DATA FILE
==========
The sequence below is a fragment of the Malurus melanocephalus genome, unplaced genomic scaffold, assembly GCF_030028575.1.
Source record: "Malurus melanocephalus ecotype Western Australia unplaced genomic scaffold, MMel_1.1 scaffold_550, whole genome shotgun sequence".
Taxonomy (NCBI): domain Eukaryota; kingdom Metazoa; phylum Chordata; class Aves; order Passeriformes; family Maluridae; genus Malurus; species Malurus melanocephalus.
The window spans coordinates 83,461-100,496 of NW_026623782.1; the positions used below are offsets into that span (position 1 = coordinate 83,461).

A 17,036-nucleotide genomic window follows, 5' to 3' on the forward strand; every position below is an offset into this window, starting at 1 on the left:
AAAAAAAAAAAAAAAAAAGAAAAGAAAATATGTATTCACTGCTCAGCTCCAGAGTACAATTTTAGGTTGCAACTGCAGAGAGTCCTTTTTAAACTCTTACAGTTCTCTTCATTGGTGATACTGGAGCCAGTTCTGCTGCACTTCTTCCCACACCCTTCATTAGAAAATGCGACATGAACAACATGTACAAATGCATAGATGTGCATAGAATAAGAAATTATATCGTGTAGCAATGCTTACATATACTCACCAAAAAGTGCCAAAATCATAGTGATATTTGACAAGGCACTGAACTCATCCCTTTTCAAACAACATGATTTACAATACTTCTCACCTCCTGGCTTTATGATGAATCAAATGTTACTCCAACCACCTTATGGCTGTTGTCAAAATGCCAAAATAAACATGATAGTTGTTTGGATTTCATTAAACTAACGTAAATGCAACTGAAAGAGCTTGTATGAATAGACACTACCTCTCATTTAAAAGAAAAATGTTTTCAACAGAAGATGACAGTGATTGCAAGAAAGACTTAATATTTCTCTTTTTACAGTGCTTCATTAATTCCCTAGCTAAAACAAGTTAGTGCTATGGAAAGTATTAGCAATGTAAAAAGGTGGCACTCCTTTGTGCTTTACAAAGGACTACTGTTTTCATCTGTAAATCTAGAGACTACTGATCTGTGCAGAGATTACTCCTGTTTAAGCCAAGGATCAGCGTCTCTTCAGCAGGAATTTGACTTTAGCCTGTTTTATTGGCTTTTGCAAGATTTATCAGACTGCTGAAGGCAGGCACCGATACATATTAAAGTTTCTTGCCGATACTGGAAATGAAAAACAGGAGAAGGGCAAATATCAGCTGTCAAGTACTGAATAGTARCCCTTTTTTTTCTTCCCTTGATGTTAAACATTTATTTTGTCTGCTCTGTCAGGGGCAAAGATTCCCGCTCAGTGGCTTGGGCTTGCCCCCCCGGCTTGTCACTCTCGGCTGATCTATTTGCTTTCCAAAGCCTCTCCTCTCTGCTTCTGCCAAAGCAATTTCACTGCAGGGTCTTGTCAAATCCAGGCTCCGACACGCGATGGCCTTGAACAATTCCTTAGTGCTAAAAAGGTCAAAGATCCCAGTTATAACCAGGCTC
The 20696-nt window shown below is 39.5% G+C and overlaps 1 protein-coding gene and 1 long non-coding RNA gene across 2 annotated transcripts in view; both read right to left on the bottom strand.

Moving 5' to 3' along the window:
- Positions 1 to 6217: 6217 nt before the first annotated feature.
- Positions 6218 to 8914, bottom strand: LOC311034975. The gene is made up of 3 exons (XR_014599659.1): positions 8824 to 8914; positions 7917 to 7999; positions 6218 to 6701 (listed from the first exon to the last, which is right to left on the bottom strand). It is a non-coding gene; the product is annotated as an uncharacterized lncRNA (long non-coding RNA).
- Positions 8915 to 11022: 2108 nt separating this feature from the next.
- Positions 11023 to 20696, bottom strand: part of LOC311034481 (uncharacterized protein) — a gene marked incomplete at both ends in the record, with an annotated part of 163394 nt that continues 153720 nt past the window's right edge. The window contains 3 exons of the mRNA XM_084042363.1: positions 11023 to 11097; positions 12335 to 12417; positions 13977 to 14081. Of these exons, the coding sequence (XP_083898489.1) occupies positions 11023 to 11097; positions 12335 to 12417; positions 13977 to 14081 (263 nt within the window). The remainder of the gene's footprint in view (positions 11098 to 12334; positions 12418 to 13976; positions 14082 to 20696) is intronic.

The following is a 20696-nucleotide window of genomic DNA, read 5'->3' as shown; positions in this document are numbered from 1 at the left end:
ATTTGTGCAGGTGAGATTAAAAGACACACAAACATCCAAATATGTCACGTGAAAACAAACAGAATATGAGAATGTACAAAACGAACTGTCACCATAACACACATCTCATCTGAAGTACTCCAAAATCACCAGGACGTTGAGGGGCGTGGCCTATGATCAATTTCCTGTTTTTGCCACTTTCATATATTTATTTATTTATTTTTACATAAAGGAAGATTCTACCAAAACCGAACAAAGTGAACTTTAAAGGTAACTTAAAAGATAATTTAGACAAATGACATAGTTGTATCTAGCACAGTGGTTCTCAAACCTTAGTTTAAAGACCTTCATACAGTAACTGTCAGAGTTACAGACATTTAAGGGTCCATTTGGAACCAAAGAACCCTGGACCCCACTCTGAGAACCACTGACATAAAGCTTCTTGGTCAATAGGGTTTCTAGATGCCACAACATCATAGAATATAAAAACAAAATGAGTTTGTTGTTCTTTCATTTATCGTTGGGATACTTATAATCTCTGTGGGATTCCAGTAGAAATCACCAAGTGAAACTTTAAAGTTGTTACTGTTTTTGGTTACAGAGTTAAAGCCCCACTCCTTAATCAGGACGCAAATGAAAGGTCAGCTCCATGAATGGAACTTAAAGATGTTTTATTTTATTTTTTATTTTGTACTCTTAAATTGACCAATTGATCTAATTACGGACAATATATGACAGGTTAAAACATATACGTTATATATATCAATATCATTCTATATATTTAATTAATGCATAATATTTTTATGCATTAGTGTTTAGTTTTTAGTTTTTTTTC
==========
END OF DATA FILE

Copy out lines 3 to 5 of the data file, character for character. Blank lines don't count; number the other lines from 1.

Taxonomy (NCBI): domain Eukaryota; kingdom Metazoa; phylum Chordata; class Aves; order Passeriformes; family Maluridae; genus Malurus; species Malurus melanocephalus.
The window spans coordinates 83,461-100,496 of NW_026623782.1; the positions used below are offsets into that span (position 1 = coordinate 83,461).

A 17,036-nucleotide genomic window follows, 5' to 3' on the forward strand; every position below is an offset into this window, starting at 1 on the left: